Benjamin Netanyahu: Israeli police recommend indicting prime minister | Page 2 | Daily News

Benjamin Netanyahu: Israeli police recommend indicting prime minister

 

Israeli police have recommended that Benjamin Netanyahu be indicted on charges of bribery and breach of trust, in an embarrassing blow that has thrown the prime minister’s political future in doubt.

Following a 14-month investigation into two cases of alleged corruption, the country’s attorney general will examine the evidence and then – possibly in several months’ time – decide whether to indict.

The country has been anxiously waiting for the prosecutor’s recommendation, which local media has speculated could force the prime minister to resign.

A police statement late on Tuesday said that enough evidence had been gathered against the prime minister for committing the crimes of “bribery, fraud, and breach of trust”.

Minutes after the news of the police report spread across Israeli media, Netanyahu held a press conference in Jerusalem, vehemently denying any wrongdoing and dismissing rumours that he would step down.

He said the development was the latest in a long list of endeavours to remove him from government. “All these attempts end up with nothing because I know the truth. I tell you, also this time, things will end up with nothing.

“I will continue to lead Israel responsibly and faithfully,” he said, adding he plans to run in elections that must be held by the end of next year.

Police have questioned Netanyahu several times at his official residence in Jerusalem during the past few months regarding the two cases in which he is a suspect.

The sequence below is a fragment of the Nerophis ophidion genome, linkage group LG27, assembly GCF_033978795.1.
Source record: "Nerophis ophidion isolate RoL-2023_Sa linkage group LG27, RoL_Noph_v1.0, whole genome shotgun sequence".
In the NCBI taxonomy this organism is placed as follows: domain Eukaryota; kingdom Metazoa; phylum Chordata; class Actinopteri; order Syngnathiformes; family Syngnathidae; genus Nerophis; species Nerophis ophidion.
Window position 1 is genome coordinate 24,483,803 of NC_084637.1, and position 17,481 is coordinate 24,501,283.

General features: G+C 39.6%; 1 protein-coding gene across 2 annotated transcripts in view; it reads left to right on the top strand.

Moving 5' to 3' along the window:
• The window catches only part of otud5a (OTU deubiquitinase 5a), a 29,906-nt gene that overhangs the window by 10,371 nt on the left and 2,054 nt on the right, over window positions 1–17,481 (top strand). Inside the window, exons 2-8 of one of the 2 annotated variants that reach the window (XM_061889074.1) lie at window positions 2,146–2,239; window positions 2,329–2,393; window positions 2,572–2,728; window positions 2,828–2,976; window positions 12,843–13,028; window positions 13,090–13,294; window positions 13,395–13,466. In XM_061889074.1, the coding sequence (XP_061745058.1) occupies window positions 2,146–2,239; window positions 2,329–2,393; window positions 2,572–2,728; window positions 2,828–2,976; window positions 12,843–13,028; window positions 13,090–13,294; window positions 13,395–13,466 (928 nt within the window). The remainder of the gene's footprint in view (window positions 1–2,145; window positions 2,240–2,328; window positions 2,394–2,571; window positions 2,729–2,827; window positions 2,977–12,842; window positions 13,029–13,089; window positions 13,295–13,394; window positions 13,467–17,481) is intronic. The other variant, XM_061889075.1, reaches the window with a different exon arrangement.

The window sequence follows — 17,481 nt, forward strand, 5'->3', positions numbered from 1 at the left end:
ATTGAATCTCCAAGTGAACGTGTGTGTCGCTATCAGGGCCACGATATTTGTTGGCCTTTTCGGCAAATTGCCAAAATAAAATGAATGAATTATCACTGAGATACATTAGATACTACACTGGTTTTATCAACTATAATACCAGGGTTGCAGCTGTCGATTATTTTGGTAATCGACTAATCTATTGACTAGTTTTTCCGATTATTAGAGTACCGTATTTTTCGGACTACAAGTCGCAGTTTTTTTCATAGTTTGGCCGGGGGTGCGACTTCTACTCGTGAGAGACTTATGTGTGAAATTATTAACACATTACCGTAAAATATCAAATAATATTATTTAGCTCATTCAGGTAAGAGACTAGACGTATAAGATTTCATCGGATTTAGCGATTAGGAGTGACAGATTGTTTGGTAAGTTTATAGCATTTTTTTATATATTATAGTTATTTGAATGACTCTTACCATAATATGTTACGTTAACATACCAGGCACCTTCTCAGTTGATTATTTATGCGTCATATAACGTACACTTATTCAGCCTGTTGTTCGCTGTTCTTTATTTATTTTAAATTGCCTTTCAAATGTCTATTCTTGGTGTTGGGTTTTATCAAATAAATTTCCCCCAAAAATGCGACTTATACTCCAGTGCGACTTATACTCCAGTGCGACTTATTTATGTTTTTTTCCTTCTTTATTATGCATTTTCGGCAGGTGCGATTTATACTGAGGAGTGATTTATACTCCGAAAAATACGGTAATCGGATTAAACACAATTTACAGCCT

Case 1000, or the so-called “gifts affair”, involves claims that he and his family received valuable gifts from international billionaires, including expensive cigars, pink champagne and jewellery for his wife.

Alleged wealthy benefactors include the Hollywood producer and media magnate Arnon Milchan as well as the Australian businessman James Packer.

In a statement, police said Netanyahu had accepted gifts valued at 750,000 shekels (£150,000, $208,300) from Milchan, and 250,000 shekels (or £51,000, $70,822) from Packer. In return, Netanyahu had helped Milchan, a producer who has worked on Pretty Woman and Fight Club, on US visa matters and Israeli tax breaks.

Separately, case 2000 relates to secret talks with the publisher of a leading Israeli newspaper, Yedioth Ahronoth, in which Netanyahu allegedly requested positive coverage in exchange for damaging a competitor, the pro-Netanyahu freesheet Israel Hayom.

Police said both Milchan and Mozes could be charged with bribery. Neither made an immediate comment.

Having ruled for close to 12 years during four terms, the 68-year-old leader heads a delicately balanced coalition that keeps him in power.

The former prime minister and Netanyahu political rival Ehud Barak called on Netanyahu to suspend himself and for the coalition to choose a replacement.

“The depth of corruption is horrifying,” Barak said. “This does not look like nothing. This looks like bribery.”

A poll by the local Channel 10 found last summer that 66% of Israelis believed the premier should resign if indicted. Weekly demonstrations over the slow pace of the investigations have also added pressure on officers to submit a recommendation. 

Last week, the investigation was plunged into controversy when the police commissioner, Inspector General Roni Alsheich, suggested the prime minister had sent private investigators to collect information against police officers investigating him.

Netanyahu’s office said the “outlandish” allegations threw a shadow over the corruption investigation. “Any honest person would ask himself how people who say such delusional things about the prime minister can objectively investigate him and honestly give unbiased recommendations,” his Facebook page said.

On Tuesday evening, the tourism minister, Yariv Levin, suggested the police were attempting to overthrow Netanyahu.

“This despicable move revealed tonight is an effort to stage a coup against the will of the voter,” Levin says.

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